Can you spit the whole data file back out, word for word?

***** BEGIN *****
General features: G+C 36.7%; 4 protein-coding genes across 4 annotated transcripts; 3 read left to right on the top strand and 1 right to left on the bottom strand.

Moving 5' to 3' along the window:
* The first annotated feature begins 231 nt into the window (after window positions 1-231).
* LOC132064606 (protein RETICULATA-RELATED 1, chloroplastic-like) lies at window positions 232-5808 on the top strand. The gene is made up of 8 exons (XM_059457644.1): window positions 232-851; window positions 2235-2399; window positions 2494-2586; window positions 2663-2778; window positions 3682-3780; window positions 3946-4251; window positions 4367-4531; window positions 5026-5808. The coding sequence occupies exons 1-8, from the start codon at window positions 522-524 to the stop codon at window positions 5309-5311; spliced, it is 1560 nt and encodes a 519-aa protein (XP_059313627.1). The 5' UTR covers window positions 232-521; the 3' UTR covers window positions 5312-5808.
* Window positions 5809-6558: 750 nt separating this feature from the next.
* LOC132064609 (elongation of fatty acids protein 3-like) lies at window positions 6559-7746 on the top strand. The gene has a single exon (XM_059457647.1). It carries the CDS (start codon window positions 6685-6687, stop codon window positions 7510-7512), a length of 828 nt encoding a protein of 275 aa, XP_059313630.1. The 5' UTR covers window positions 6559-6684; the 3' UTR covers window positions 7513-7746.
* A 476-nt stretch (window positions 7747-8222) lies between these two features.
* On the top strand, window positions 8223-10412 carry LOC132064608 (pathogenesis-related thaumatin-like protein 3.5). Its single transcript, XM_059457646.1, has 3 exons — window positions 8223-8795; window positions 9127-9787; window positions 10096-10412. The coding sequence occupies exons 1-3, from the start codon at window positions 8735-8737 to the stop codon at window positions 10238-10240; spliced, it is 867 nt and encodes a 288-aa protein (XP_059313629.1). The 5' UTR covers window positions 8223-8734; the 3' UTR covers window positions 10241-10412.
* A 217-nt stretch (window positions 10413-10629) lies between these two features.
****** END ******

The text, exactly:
General features: G+C 36.7%; 4 protein-coding genes across 4 annotated transcripts; 3 read left to right on the top strand and 1 right to left on the bottom strand.

Moving 5' to 3' along the window:
* The first annotated feature begins 231 nt into the window (after window positions 1-231).
* LOC132064606 (protein RETICULATA-RELATED 1, chloroplastic-like) lies at window positions 232-5808 on the top strand. The gene is made up of 8 exons (XM_059457644.1): window positions 232-851; window positions 2235-2399; window positions 2494-2586; window positions 2663-2778; window positions 3682-3780; window positions 3946-4251; window positions 4367-4531; window positions 5026-5808. The coding sequence occupies exons 1-8, from the start codon at window positions 522-524 to the stop codon at window positions 5309-5311; spliced, it is 1560 nt and encodes a 519-aa protein (XP_059313627.1). The 5' UTR covers window positions 232-521; the 3' UTR covers window positions 5312-5808.
* Window positions 5809-6558: 750 nt separating this feature from the next.
* LOC132064609 (elongation of fatty acids protein 3-like) lies at window positions 6559-7746 on the top strand. The gene has a single exon (XM_059457647.1). It carries the CDS (start codon window positions 6685-6687, stop codon window positions 7510-7512), a length of 828 nt encoding a protein of 275 aa, XP_059313630.1. The 5' UTR covers window positions 6559-6684; the 3' UTR covers window positions 7513-7746.
* A 476-nt stretch (window positions 7747-8222) lies between these two features.
* On the top strand, window positions 8223-10412 carry LOC132064608 (pathogenesis-related thaumatin-like protein 3.5). Its single transcript, XM_059457646.1, has 3 exons — window positions 8223-8795; window positions 9127-9787; window positions 10096-10412. The coding sequence occupies exons 1-3, from the start codon at window positions 8735-8737 to the stop codon at window positions 10238-10240; spliced, it is 867 nt and encodes a 288-aa protein (XP_059313629.1). The 5' UTR covers window positions 8223-8734; the 3' UTR covers window positions 10241-10412.
* A 217-nt stretch (window positions 10413-10629) lies between these two features.